Key ways to defend against phishing in 2016

The biggest security threat to companies right now is phishing. Phishing was traditionally a problem for the banking and finance industries, but now it’s a growing threat in other sectors like retail, media, and government.

Phishing_blogPhishing schemes are designed to infiltrate organizations and steal information for political or financial gain. They’ve been around for a while. Their longevity is due in part to the fact that fabricated emails are becoming more sophisticated all the time, and more convincing to the victims they’re targeting. A spear phishing attack is particularly effective because consumers think the email is coming from someone they know and trust.

In their latest Phishing Activity Trends Report, the APWG reports it is now receiving twice as many reports as it did in 2014. Phishing is a double whammy for corporations because it can target staff and customers. The consequences include everything from identity theft to financial loss, data breach, and brand damage.

What can organizations do to protect themselves against phishing attacks?
You can do a lot.

1. Two-factor authentication. For starters, implement single sign-on as well as two-factor authentication. Two-factor authentication is a technology that requires two forms of “identity” to login—something you have (cell phone, token, etc.) and something you know (username/password). CSC offers two-factor authentication, which we also use to keep our internal systems secure. Two-factor authentication gives you the biggest return on investment; it’s easy, and it’s cost-effective, making sure only authorized individuals access specific digital properties.

2. Locking down critical domains. Your domain portfolio is a target for hacktivists, especially if your brand is popular or controversial. For your company’s critical domains, consider registrar and registry lock options that prevent unauthorized transfers of domains to phishers. At CSC, we recommend implementing both through our MultiLock protection. This means that for changes to be made to the domain name, three independent parties must provide authorization, significantly reducing the likelihood of a domain name being hijacked.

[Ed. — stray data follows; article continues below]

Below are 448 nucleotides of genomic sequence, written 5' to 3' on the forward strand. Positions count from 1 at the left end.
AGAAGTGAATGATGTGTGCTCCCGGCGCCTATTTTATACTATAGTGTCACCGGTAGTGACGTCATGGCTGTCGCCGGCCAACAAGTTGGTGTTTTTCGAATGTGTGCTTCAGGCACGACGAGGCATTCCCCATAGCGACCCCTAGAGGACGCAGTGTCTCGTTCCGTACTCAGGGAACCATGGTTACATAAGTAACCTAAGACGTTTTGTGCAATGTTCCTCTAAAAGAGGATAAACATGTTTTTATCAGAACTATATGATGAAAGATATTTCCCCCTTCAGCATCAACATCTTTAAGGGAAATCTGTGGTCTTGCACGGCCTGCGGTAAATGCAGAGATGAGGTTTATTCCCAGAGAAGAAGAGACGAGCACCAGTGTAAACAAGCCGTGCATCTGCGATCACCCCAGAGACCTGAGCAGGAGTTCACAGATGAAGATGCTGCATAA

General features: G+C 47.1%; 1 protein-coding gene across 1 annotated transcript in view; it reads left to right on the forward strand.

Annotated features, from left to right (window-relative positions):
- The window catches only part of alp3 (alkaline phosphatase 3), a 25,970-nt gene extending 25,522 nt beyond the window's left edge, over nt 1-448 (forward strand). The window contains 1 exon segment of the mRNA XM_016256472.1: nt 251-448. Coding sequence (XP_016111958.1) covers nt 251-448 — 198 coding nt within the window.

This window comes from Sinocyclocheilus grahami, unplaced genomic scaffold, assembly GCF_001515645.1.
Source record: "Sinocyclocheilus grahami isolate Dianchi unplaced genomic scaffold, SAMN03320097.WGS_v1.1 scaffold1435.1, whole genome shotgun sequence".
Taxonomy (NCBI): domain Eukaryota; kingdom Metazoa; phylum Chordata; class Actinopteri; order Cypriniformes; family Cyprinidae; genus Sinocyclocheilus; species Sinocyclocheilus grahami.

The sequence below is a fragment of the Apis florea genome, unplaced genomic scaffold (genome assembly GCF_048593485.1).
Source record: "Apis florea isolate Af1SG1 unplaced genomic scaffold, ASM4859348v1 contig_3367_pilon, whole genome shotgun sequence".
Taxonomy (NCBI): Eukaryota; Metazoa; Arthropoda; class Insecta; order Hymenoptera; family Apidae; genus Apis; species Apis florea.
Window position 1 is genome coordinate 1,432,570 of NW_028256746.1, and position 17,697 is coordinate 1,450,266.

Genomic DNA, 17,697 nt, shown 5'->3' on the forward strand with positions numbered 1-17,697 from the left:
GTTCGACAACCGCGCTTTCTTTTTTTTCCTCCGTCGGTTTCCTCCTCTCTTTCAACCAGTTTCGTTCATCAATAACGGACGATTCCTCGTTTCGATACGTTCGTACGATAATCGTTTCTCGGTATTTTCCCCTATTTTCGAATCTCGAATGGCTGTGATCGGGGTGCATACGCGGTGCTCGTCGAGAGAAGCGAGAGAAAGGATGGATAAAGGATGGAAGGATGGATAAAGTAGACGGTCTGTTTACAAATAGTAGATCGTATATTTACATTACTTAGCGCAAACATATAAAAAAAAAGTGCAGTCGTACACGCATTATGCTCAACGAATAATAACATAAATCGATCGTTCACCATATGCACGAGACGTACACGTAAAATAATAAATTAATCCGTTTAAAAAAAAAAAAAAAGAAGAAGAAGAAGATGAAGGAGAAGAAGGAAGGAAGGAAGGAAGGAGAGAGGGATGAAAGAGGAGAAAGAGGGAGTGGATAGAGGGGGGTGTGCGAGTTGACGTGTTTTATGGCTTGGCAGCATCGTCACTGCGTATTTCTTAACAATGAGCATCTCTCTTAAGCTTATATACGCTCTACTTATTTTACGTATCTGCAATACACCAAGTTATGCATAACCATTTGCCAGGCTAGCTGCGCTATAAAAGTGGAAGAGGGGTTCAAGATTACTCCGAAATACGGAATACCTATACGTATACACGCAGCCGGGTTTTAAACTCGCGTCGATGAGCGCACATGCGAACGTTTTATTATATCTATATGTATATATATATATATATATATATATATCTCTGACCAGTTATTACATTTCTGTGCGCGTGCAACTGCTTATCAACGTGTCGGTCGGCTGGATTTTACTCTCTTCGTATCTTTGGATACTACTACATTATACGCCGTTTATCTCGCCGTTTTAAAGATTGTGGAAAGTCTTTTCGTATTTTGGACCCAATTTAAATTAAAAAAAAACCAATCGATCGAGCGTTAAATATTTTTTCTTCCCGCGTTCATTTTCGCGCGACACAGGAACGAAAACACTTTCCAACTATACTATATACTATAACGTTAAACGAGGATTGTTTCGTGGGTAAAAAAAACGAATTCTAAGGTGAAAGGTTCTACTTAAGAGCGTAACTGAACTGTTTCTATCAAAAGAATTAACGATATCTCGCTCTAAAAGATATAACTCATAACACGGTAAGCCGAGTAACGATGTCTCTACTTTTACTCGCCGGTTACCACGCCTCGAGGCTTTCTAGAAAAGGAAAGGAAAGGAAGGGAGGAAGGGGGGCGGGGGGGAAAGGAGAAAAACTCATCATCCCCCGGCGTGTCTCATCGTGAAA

3. Consider phishing detection and response services. There are also commercial phishing detection and takedown services that keep a constant lookout for potential attacks. When an attack does occur, every minute counts. You’ll want a rapid takedown service to mitigate potential damage as much as possible.

4. Protect the email channel. Since the primary channel used for phishing attacks is email, it also makes sense to protect this avenue with an email fraud protection solution. This is an additional protection that can effectively stop spoofed fraudulent emails from hitting the inbox and ensure that only safe sender emails reach your clients.

5. Educate, educate, educate. Educating your staff and customers about phishing is the single most important thing you can do, because these attacks work by exploiting a lack of awareness. A single click on a malicious link can compromise an entire organization. Ponemon Institute®, a leading cybersecurity research firm, has reported that a significant number of data breaches are due to corporate employees or contractors—whether intentional, or through careless actions. At CSC, our employees are trained and tested on security for our customers’ safety as well as our own.

Fortunately, processes and technologies are keeping pace with these ever-evolving threats. Cybercrime isn’t going away, but a combination of good technology and phishing awareness provides a good defense against a relentless enemy. Understanding how to protect your assets from any attack will go a long way toward keeping your company safe.


>> Read the interview with CSC’s CISO, Scott PlichtaThe 3 most detrimental cyberattacks and how to stop them.
>> For more information on CSC’s Cybersecurity solutions, please visit our website.